Discussion in 'General Education' started by Ms.Holyoke, Sep 2, 2018.
Sep 3, 2018
Why not both?
Every administrator has their own opinion on this. Personally, I feel like the objective or I Can statement is perfectly sufficient.
I know of some admin colleagues who require the essential question, objective, and standard. For those who teach multiple subjects (elementary teachers), that’s waaaaay too much!
Not at all. Because most students don't bother to email so I have emails like that once a month. Much easier than posting something daily.
All my notes are already uploaded. They have been since after year 1. The only new notes I have to add this year are from my Calc 3 class.
I make do with one. My room is actually really small. (My one biggest gripe in my district ) Any more whiteboards and we would have no room to move around. I understand your private school needs to make sure you're teaching what you're supposed to via the posting of objectives, but I'm quite glad my district treats me professionally.
You don't reflect on how the lesson went and update accordingly ? I change a few small things in my notes each year. Are you too lazy to do so? I find time to make these changes since I'm not spending it posting objectives.
I do in class. Students know to add notes in the margins and jot down footnotes, etc.
My notes are fill-in-the-blank style.
My school does treat me professionally. It just has higher standards for its teachers to justify the truly stellar salaries and benefits they bestow on us. And we don’t need a union. They just pay us what we’re worth because they recognize the school doesn’t exist without us. And I don’t have to deal with small classrooms (that’s not even a thing at my school) or poor conditions of any kind. We understand the importance of high quality.
Not if they're absent, which was your biggest reason for doing what you do.
That's one way to spin it
Those type of things are included in the originals. Sure, I add on as I see fit, but they have most of everything. Yes, they will miss certain comments or what have you, but they can do just fine with the provided notes. I literally break down each problem and write the motivations for each step. For example, “resolve the vector into its horizontal (x) and vertical (y) components because we need to sum the forces along each respective axis before we apply Newton’s 2nd Law (f = ma),” etc. I don’t leave any ambiguity in my notes, unlike some teachers I see who only show the steps and not the how and why for every part.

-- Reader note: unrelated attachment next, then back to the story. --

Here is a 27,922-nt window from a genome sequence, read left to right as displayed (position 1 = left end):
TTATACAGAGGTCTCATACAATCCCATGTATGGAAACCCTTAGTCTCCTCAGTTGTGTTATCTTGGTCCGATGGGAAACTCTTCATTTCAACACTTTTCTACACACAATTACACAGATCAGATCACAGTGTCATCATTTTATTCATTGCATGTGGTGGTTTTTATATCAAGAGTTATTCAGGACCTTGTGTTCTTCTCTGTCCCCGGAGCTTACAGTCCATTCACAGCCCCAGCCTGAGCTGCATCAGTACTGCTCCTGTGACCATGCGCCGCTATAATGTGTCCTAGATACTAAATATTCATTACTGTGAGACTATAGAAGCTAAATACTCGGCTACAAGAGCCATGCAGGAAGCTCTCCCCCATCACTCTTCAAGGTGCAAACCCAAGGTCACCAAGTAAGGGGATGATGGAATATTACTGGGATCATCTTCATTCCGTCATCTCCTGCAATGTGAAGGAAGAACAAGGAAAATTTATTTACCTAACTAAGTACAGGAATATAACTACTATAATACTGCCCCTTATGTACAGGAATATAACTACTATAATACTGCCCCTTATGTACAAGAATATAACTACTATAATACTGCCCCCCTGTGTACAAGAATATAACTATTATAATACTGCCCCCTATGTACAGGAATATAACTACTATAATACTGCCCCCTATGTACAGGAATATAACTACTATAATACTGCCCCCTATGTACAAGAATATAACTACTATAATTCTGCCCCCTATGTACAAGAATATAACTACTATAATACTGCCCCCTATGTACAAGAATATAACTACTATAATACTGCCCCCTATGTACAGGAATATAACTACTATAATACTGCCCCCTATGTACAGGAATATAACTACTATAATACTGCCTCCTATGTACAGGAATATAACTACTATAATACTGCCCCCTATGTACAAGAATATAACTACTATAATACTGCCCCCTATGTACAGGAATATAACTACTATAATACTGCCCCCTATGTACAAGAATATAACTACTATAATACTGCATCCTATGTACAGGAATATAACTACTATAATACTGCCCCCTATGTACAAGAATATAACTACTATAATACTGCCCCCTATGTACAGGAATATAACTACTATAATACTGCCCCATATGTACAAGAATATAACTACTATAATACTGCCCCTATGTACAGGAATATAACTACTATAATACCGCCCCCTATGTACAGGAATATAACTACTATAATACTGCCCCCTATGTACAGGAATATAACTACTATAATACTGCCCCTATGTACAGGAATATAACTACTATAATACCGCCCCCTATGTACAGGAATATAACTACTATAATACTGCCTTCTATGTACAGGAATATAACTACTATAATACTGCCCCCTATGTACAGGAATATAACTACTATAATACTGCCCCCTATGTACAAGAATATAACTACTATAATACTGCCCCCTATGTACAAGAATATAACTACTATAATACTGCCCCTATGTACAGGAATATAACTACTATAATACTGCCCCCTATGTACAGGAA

Tis the truth. Otherwise, I have total autonomy in classroom. We don’t have district-wide curricula or Common Core or other such nonsense to abide by or silly bureaucratic rules to heed to. We teach how we like so long as we teach the standards.
I have six white boards in my classroom (they're all on one set of tracks at the front of the room) and to be honest I use all six for various things throughout the day. And I think with the standards it's a state thing for us. MsHolyOak is in my state if I'm not mistaken, my friend who teaches in the middle of the state also has to do it. The explanation I was given when I asked because I was nosey was "It aids students to track, monitor, engage, and provide feedback about the curriculum that is being taught."
I am going with the page protector idea and I will be typing up all of my standards for Unit 1 this morning! Hopefully I can find a spot to the side of the board where I can pin it up.
We also have to submit "lesson plans" which are basically exactly what you write on the board! So I wish our admin could just look at that for the standard. It's interesting because I student taught in a school with very little support but my mentor was allowed to basically do whatever she wanted!
We don't have to submit lesson plans per se, but my admins will pop in unannounced from time to time and ask to see our lesson plans and things for the week. I do mine for months at the time, so I'm always ready for that. They usually look to make sure your lesson plans match up with whatever standard you claim to be teaching.
I can see that for science, for example, when you don't want to give away the "ending,'' but for math I want my students to see it. So I'd write something like "I can use the distributive property as a strategy to multiply.'' I could highlight the vocabulary and while it focuses students toward learning it doesn't give away the entire lesson... they'll be sitting there thinking "What is the distributive property?" But once it's been revealed, I want them going back and using that terminology. I definitely think it works better for certain subjects over others.
Agreed. I try to make mine has ambiguous as possible while still following the rules. In other words, like with everything, I keep one toe just over the line. Stuff like for example "Mitochondria and the Power System". But if I'm being perfectly honest, I don't think most of my students actually pay attention to it. Maybe one or two per semester that pays attention.
Very true. But posting them helps me as the teacher and if it even helps one -- just ONE -- student, it's worth it imo.
Eh. I can see the benefits for students, if they take advantage of actually looking up the education standards from the state. Personally, I don't ever really look at it for any length of time for information. I always have my master lesson plan binder up front somewhere which is what I usually refer to. Which of course it's built to the standards but. My master lesson plans has all my notes and things as well.
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